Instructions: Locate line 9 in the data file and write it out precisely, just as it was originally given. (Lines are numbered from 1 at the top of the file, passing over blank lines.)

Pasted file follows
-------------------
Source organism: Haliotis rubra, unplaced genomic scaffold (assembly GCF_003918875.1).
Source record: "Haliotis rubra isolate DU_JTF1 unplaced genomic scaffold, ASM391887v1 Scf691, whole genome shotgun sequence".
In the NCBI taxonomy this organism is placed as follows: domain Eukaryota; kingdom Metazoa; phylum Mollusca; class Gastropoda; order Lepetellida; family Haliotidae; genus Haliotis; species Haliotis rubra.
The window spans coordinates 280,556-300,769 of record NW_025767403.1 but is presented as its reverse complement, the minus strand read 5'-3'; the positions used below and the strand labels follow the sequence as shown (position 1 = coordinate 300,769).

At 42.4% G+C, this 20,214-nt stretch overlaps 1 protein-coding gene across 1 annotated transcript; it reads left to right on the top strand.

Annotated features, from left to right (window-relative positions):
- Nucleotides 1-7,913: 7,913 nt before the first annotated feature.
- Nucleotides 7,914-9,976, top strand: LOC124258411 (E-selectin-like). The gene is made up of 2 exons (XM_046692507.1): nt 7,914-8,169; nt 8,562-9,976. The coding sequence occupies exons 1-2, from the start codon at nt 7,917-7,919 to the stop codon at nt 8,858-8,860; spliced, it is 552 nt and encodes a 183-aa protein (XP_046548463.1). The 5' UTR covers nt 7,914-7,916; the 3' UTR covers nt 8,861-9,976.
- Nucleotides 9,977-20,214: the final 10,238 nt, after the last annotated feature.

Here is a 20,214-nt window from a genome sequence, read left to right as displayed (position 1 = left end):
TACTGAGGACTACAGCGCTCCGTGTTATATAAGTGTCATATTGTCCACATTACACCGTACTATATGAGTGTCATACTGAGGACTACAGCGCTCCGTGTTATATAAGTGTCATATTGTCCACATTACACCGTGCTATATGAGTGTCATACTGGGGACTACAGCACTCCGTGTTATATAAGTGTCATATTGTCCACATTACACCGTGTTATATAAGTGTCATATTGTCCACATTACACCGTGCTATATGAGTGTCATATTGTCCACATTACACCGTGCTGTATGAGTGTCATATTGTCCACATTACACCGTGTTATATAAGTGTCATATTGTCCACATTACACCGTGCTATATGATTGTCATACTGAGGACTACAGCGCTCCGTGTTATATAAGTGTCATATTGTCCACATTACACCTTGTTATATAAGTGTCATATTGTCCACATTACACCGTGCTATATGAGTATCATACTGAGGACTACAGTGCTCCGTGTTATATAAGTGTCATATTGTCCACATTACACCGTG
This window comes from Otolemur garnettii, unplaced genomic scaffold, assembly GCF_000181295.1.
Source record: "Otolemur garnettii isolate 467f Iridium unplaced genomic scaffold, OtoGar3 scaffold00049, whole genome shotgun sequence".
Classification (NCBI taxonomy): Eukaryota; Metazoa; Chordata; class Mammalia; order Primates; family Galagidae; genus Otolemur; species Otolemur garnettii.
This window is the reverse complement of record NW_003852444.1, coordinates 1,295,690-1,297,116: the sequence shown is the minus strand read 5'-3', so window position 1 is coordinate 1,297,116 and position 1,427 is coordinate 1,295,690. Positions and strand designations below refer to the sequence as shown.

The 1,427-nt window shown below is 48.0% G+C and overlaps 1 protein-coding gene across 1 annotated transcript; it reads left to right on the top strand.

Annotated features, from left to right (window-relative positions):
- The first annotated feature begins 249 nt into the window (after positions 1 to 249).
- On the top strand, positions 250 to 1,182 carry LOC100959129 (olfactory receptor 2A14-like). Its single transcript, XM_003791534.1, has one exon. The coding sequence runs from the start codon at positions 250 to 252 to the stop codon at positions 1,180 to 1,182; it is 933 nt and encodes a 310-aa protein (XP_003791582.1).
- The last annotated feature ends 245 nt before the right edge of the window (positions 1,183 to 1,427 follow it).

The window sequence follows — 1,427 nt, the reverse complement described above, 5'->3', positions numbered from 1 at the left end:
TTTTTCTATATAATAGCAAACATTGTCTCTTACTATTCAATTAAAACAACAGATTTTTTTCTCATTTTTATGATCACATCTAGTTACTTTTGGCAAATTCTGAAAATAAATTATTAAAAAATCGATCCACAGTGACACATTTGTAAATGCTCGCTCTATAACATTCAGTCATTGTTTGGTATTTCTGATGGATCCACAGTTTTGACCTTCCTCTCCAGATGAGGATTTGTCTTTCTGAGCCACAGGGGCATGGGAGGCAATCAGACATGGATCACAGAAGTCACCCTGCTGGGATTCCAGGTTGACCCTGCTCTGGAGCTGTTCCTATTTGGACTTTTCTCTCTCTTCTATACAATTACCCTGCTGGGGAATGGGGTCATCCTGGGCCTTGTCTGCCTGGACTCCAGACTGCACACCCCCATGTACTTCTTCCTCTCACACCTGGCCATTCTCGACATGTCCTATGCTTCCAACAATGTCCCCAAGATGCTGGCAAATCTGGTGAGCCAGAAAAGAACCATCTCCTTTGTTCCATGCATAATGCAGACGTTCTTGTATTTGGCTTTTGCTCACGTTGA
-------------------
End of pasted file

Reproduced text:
- Nucleotides 9,977-20,214: the final 10,238 nt, after the last annotated feature.